Exploiting Thread-Level Parallelism within a Processor.
· Multithreading allows multiple threads to share the functional units of a single processor in an overlapping fashion.
· To permit this sharing, the processor must duplicate the independent state of each thread.
· For example, a separate copy of the register file, a separate PC, and a separate page table are required for each thread.
There are two main approaches to multithreading.
1. Fine-grained multithreading switches between threads on each instruction, causing the execution of multiples threads to be interleaved. This interleaving is often done in a round-robin fashion, skipping any threads that are stalled at that time.
2. Coarse-grained multithreading was invented as an alternative to fine-grained multithreading. Coarse-grained multithreading switches threads only on costly stalls, such as level two cache misses. This change relieves the need to have thread-switching be essentially free and is much less likely to slow the processor down, since instructions from other threads will only be issued, when a thread encounters a costly stall.
· Converting Thread-Level Parallelism into Instruction-Level Parallelism.
· Simultaneous multithreading (SMT) is a variation on multithreading that uses the resources of a multiple issue, dynamically-scheduled processor to exploit TLP at the same time it exploits ILP.
· The key insight that motivates SMT is that modern multiple-issue processors often have more functional unit parallelism available than a single thread can effectively use.
· Furthermore, with register renaming and dynamic scheduling, multiple instructions from independent threads can be issued without regard to the dependences among them; the resolution of the dependences can be handled by the dynamic scheduling capability.
The following figure illustrates the differences in a processor’s ability to exploit the resources of a superscalar for the following processor configurations:
· a superscalar with no multithreading support,
· a superscalar with coarse-grained multithreading,
· a superscalar with fine-grained multithreading, and
· a superscalar with simultaneous multithreading.
· In the superscalar without multithreading support, the use of issue slots is limited by a lack of ILP.
· In the coarse-grained multithreaded superscalar, the long stalls are partially hidden by switching to another thread that uses the resources of the processor.
· In the fine-grained case, the interleaving of threads eliminates fully empty slots. Because only one thread issues instructions in a given clock cycle.In the SMT case, thread-level parallelism (TLP) and instruction-level parallelism (ILP) are exploited simultaneously; with multiple threads using the issue slots in a single clock cycle.
· The above figure greatly simplifies the real operation of these processors it does illustrate the potential performance advantages of multithreading in general and SMT in particular.
Motivation for Multi-core
¡ Exploits increased feature-size and density
¡ Increases functional units per chip (spatial efficiency)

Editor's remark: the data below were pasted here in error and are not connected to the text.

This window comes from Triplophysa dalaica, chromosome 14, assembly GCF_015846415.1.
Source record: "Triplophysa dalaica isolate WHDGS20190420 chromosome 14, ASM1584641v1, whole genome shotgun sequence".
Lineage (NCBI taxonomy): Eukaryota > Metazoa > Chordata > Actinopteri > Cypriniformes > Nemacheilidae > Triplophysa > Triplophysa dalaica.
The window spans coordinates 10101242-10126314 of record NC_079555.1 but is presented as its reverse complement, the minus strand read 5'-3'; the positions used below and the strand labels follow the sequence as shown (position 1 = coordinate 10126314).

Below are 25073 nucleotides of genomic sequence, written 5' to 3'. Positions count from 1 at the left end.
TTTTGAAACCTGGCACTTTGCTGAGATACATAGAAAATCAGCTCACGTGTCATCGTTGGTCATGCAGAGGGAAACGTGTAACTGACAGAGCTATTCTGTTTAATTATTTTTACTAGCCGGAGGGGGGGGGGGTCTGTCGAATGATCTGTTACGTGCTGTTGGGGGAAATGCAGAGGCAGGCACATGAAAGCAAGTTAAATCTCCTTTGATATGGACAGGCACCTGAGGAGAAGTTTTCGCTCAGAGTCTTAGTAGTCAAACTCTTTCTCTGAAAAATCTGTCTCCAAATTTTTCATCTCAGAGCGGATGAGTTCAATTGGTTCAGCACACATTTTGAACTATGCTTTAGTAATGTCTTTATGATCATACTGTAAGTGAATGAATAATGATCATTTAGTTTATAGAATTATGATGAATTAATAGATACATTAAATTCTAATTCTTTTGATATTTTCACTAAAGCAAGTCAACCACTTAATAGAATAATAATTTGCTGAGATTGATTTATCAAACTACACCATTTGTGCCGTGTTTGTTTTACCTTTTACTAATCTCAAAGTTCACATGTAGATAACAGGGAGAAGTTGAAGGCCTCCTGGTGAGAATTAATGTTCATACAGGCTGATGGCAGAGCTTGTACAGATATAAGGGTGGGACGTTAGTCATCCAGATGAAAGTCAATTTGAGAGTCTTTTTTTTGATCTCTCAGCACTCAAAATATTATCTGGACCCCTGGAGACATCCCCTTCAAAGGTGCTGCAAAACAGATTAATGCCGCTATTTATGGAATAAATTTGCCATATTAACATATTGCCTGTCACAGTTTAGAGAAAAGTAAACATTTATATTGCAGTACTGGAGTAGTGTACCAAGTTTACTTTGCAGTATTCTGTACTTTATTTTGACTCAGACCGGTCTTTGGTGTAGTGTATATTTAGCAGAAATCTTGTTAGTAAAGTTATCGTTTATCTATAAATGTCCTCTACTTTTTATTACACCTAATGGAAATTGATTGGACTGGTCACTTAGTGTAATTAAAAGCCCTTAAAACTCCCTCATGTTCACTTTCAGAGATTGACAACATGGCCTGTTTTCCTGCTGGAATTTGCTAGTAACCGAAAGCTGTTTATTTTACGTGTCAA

¡ Limits energy consumption per operation
¡ Constrains growth in processor complexity
Ø A multi-core processor is a processing system composed of two or more independent cores (or CPUs). The cores are typically integrated onto a single integrated circuit die (known as a chip multiprocessor or CMP), or they may be integrated onto multiple dies in a single chip package.
Ø A many-core processor is one in which the number of cores is large enough that traditional multi-processor techniques are no longer efficient - this threshold is somewhere in the range of several tens of cores - and likely requires a network on chip.
Ø A multi-core processor implements multiprocessing in a single physical package. Cores in a multi-core device may be coupled together tightly or loosely. For example, cores may or may not share caches, and they may implement message passing or shared memory inter-core communication methods. Common network topologies to interconnect cores include: bus, ring, 2-dimentional mesh, and crossbar.
Ø All cores are identical in symmetric multi-core systems and they are not identical in asymmetric multi-core systems. Just as with single-processor systems, cores in multi-core systems may implement architectures such as superscalar, vector processing, or multithreading.
Ø Multi-core processors are widely used across many application domains including: general-purpose, embedded, network, digital signal processing, and graphics.
Ø The amount of performance gained by the use of a multi-core processor is strongly dependent on the software algorithms and implementation.
Ø Multi-core processing is a growing industry trend as single core processors rapidly reach the physical limits of possible complexity and speed.
Ø Companies that have produced or are working on multi-core products include AMD, ARM, Broadcom, Intel, and VIA.
Ø with a shared on-chip cache memory, communication events can be reduced to just a handful of processor cycles.
Ø therefore with low latencies, communication delays have a much smaller impact on overall performance.
Ø threads can also be much smaller and still be effective
Ø automatic parallelization more feasible.
Multiple cores run in parallel
Properties of Multi-core systems
¡ Cores will be shared with a wide range of other applications dynamically.
¡ Load can no longer be considered symmetric across the cores.
¡ Cores will likely not be asymmetric as accelerators become common for scientific hardware.
¡ Source code will often be unavailable, preventing compilation against the specific hardware configuration.
Applications that benefit from multi-core
¡ Database servers
¡ Web servers
¡ Telecommunication markets
¡ Multimedia applications
¡ Scientific applications
¡ In general, applications with Thread-level parallelism (as opposed to instruction-level parallelism